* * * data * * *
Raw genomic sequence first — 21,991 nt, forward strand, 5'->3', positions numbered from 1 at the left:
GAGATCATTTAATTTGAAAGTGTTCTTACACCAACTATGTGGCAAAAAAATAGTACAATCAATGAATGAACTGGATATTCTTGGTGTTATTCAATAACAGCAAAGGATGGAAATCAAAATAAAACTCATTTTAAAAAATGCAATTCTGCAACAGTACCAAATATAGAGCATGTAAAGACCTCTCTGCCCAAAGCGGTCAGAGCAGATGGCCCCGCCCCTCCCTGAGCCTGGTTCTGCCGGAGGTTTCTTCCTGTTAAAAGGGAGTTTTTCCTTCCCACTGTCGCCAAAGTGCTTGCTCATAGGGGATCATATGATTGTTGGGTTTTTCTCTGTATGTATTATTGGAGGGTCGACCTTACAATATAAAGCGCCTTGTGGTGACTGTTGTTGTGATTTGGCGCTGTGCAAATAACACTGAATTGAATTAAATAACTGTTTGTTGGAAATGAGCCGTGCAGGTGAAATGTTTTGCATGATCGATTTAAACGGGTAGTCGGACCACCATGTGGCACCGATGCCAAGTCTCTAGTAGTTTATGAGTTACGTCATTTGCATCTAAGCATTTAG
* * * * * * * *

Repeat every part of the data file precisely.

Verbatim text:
Raw genomic sequence first — 21,991 nt, forward strand, 5'->3', positions numbered from 1 at the left:
GAGATCATTTAATTTGAAAGTGTTCTTACACCAACTATGTGGCAAAAAAATAGTACAATCAATGAATGAACTGGATATTCTTGGTGTTATTCAATAACAGCAAAGGATGGAAATCAAAATAAAACTCATTTTAAAAAATGCAATTCTGCAACAGTACCAAATATAGAGCATGTAAAGACCTCTCTGCCCAAAGCGGTCAGAGCAGATGGCCCCGCCCCTCCCTGAGCCTGGTTCTGCCGGAGGTTTCTTCCTGTTAAAAGGGAGTTTTTCCTTCCCACTGTCGCCAAAGTGCTTGCTCATAGGGGATCATATGATTGTTGGGTTTTTCTCTGTATGTATTATTGGAGGGTCGACCTTACAATATAAAGCGCCTTGTGGTGACTGTTGTTGTGATTTGGCGCTGTGCAAATAACACTGAATTGAATTAAATAACTGTTTGTTGGAAATGAGCCGTGCAGGTGAAATGTTTTGCATGATCGATTTAAACGGGTAGTCGGACCACCATGTGGCACCGATGCCAAGTCTCTAGTAGTTTATGAGTTACGTCATTTGCATCTAAGCATTTAG